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The Diabetes Registry: A Cost- Effective Approach to Practicing Quality Medicine Edward Shahady, MD Medical Director, Diabetes Clinician Program Florida.

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Presentation on theme: "The Diabetes Registry: A Cost- Effective Approach to Practicing Quality Medicine Edward Shahady, MD Medical Director, Diabetes Clinician Program Florida."— Presentation transcript:

1 The Diabetes Registry: A Cost- Effective Approach to Practicing Quality Medicine Edward Shahady, MD Medical Director, Diabetes Clinician Program Florida Academy of Family Physicians

2 “Diabetes is the 6th leading cause of death, leading cause of blindness, chronic renal disease, amputations and a major contributor to coronary artery disease and strokes. Florida with its aging population has a large number of diabetic and pre-diabetic patients that require extensive medical attention. The extent of this care demands time, knowledge, compassion and commitment from all members of the clinician’s office, the patient, families and other care givers. Simply stated it takes a village to care for a diabetic.”

3 More Diabetes Facts 20% of Medicare population has diabetes 20% of Medicare population has diabetes 30% of the Medicare Budget is spent on diabetes 30% of the Medicare Budget is spent on diabetes Leading cause of blindness is diabetic retinopathy and it is 90% preventable - National Eye Institute Leading cause of blindness is diabetic retinopathy and it is 90% preventable - National Eye Institute Diabetic nephropathy is the leading cause of end stage renal disease - most is preventable - NIDDKD Diabetic nephropathy is the leading cause of end stage renal disease - most is preventable - NIDDKD Diabetes accounts for 60% of all non-traumatic amputations - 85% preventable - ADA CDC Diabetes accounts for 60% of all non-traumatic amputations - 85% preventable - ADA CDC

4 Epidemic of Diabetes Between 2009 and 2034, # with diagnosed and undiagnosed diabetes is anticipated to increase from 23.7 million to 44.1 million. Between 2009 and 2034, # with diagnosed and undiagnosed diabetes is anticipated to increase from 23.7 million to 44.1 million. During the same period, annual diabetes-related spending is expected to increase from $113 billion to $336 billion (2007 dollars). During the same period, annual diabetes-related spending is expected to increase from $113 billion to $336 billion (2007 dollars). Medicare - the diabetes population is expected to rise from 8.2 million in 2009 to 14.6 million in 2034 Medicare - the diabetes population is expected to rise from 8.2 million in 2009 to 14.6 million in 2034

5 “Excellent evidence documents that when patients achieve control of their HbA1c, LDL and Blood pressure through life style changes and medication, obtain recommended immunizations, eye exams, foot exams, urine microalbumin and take aspirin daily, significant reduction in complications will be achieved. Practices that measure individual and practice achievement of these evidenced based activities and share that information with clinicians, staff and patients achieve better diabetes control and reduce costs and complications.”

6 Background Information DMCP Florida Academy of Family Physicians started in November 2003 DMCP Florida Academy of Family Physicians started in November 2003 Funded by grants Funded by grants Now have 84 offices and over 250 clinicians and 450 nurses; MA’s have received training and use the registry Now have 84 offices and over 250 clinicians and 450 nurses; MA’s have received training and use the registry Partnering with ADA, JADE, and Rural Health Networks - St John’s, Big Bend, and Heartlands Partnering with ADA, JADE, and Rural Health Networks - St John’s, Big Bend, and Heartlands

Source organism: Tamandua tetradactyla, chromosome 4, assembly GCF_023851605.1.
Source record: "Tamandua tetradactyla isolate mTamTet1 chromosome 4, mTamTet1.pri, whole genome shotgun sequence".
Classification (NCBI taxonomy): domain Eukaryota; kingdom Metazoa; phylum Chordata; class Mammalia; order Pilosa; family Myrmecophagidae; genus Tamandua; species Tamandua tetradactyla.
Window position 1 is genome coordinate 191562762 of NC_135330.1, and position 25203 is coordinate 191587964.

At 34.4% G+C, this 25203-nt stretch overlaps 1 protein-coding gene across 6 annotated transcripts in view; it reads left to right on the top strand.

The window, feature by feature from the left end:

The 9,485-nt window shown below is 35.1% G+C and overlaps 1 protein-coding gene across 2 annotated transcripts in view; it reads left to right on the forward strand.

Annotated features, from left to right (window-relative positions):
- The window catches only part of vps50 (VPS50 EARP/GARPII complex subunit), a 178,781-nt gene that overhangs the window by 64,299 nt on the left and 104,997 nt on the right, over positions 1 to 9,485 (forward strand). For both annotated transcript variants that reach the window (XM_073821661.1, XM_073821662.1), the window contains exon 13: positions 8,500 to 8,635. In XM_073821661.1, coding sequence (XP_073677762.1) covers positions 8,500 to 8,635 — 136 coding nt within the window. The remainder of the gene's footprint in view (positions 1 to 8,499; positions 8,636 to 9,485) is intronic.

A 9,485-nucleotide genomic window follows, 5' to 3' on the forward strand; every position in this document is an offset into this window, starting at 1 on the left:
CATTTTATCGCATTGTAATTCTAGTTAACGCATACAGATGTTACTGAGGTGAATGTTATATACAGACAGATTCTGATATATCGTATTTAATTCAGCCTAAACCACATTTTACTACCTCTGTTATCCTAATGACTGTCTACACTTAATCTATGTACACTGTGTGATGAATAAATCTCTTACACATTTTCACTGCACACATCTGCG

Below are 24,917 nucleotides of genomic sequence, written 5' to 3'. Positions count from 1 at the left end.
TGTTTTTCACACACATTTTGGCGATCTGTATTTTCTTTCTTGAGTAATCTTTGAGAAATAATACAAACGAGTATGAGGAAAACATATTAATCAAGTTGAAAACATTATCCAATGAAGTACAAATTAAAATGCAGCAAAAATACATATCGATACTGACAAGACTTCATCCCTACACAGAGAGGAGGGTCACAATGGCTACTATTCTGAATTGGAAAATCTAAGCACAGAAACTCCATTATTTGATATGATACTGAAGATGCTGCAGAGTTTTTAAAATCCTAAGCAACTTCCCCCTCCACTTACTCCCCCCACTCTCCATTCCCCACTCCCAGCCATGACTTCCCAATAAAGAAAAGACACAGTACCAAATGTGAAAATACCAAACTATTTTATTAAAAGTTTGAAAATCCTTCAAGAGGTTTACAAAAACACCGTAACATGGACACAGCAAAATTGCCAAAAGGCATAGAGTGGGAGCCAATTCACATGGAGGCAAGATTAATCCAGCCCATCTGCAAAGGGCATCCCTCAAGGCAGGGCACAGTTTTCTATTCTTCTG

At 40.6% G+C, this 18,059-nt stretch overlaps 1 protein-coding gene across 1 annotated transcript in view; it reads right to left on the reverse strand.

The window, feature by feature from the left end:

7 Background Information (Training) After all their diabetes data are entered into the registry the clinician and staff (MA/LPN) receive initial training of 4.0 hours followed by two 2-hr sessions over one year. After all their diabetes data are entered into the registry the clinician and staff (MA/LPN) receive initial training of 4.0 hours followed by two 2-hr sessions over one year. Follow-up training consists of visits to clinicians office and of s sharing data and recent articles Follow-up training consists of visits to clinicians office and of s sharing data and recent articles Training includes(evidenced based CME credit) Training includes(evidenced based CME credit) – Evidence Based standards of care – How to use patient reports from diabetes registry – How to use population reports from the registry – How to conduct group visits – Up-to-date knowledge about diabetes, lipids and hypertension – How to address clinician and patient barriers to standards adherence - clinical inertia

8 Value of DMCP Increased quality of care for diabetics in your practice Increased quality of care for diabetics in your practice Decreased complications and suffering for your patients Decreased complications and suffering for your patients Entry into the Medical Home concept Entry into the Medical Home concept Increased reimbursement for quality of care Increased reimbursement for quality of care Increased prestige through recognition and certification Increased prestige through recognition and certification – Office recognized as a center of diabetes excellence – Clinicians certified as Diabetes Master Clinicians – Staff certified as Diabetes Master Clinician Associates

9 DMCP Diabetes Registry Is Internet based - all data and reports on the web Is Internet based - all data and reports on the web Research assistant places initial data for all diabetic patients from a practice into the registry. Research assistant places initial data for all diabetic patients from a practice into the registry. Staff then keeps up data entry Staff then keeps up data entry Initial training begins once data from practice is entered Initial training begins once data from practice is entered

10 In addition to the registry, taught how to do group visits.

11 Actual group visit - patients completing first part of medical record